TikTok deleted the Devious Licks videos from @jugg4elias and @dtx.2cent. They also shut down their accounts. These two TikTokers lost all any followers they gained because of their viral videos. They wasted any effort they put into gaining followers before their devious theft.

Devious Sips and Devious Licks are lessons in active citizenship. What do we do as a group of people to encourage positive behaviours and challenge negative ones?

Teachers, when you purchase this resource, you get this article in PDF, Google Doc, and Microsoft Word format differentiated at multiple reading levels. Otherwise, if you just copy / paste this content into a document, you’ll have to search for this paragraph so it doesn’t distract your students.

In October 2020, The New York Times ran an article about how to be an active bystander. The article focused on casual racism. There are similarities between dealing with racism and dealing with negative social media trends.

The article cites Monica Reyna. Reyna is a violence prevention educator at the Advocates. “Active bystanders see something bad happen and make discrete choices to respond to the concerning behavior.”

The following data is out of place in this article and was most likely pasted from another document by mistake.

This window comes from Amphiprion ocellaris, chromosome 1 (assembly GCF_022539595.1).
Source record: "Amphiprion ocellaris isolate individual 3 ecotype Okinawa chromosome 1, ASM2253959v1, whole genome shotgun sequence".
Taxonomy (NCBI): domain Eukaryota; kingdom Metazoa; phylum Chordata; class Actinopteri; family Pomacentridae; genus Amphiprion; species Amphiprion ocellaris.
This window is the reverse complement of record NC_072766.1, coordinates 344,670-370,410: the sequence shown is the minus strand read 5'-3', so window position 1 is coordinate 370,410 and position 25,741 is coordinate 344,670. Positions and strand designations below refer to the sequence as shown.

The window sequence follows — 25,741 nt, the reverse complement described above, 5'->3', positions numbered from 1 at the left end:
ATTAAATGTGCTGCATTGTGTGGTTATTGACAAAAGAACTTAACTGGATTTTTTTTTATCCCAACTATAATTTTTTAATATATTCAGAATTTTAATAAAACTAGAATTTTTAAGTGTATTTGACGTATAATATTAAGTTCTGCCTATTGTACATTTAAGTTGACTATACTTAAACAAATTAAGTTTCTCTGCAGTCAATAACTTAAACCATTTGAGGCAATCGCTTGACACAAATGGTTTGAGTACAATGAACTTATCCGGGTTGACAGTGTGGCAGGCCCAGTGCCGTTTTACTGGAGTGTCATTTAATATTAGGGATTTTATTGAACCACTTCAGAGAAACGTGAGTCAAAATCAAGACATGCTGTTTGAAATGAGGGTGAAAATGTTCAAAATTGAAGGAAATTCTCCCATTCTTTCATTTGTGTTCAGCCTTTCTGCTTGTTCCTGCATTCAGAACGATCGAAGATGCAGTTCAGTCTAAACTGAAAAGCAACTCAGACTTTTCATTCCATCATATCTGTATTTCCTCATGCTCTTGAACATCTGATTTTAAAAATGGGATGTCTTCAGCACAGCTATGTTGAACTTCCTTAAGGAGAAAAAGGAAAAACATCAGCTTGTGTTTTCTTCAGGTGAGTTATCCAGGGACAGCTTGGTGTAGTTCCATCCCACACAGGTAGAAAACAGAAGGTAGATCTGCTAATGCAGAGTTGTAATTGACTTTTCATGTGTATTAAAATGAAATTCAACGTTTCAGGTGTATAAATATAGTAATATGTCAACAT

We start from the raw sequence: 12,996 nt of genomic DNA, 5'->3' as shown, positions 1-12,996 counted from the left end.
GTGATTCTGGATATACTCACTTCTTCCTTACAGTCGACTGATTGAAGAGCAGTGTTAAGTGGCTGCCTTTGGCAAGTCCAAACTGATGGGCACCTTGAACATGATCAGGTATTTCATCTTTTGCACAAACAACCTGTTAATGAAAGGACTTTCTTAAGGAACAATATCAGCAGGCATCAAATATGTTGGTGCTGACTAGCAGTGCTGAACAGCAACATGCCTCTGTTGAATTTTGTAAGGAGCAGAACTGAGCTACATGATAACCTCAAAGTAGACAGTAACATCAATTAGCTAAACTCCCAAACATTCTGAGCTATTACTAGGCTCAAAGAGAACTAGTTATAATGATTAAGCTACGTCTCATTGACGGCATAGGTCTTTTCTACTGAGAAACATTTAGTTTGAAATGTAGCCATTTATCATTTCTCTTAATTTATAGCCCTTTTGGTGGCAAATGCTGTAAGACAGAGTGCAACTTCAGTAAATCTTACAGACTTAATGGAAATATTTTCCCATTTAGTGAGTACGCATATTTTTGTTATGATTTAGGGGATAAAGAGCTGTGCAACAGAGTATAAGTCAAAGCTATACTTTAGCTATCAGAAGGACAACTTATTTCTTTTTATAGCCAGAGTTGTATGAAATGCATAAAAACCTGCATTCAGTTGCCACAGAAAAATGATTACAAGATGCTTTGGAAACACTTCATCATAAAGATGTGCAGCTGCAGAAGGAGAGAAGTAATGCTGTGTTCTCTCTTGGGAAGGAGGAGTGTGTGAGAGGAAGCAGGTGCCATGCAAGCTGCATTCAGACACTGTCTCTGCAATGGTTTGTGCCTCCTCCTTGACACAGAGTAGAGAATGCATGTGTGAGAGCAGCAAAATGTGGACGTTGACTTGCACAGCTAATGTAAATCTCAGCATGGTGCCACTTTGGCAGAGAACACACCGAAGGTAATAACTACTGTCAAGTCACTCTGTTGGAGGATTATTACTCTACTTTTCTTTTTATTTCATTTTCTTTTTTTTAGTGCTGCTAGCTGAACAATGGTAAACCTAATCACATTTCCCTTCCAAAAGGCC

Reyna gave examples about what active bystanders can do when they see acts of racism. Active bystanders can record suspected police brutality. They can also challenge racist comments made during dinner conversations. Active bystanders might use humour to point out how a “compliment” might actually be racist. The idea of taking action when we see something bad is important.

We often think that we should mind our business and not get involved. Beryl Domingo is an active bystander coordinator at Quabbin Mediation. She explains why this shouldn’t be the case.

“When you don’t do something, the person doing the harm assumes that you’re in agreement with their actions… If we don’t challenge them, they will continue to do what they do and they will influence other people to do the same.”

Domingo talks about building “moral courage” to become a more active bystander. Her lessons about dealing with racism work well in many situations.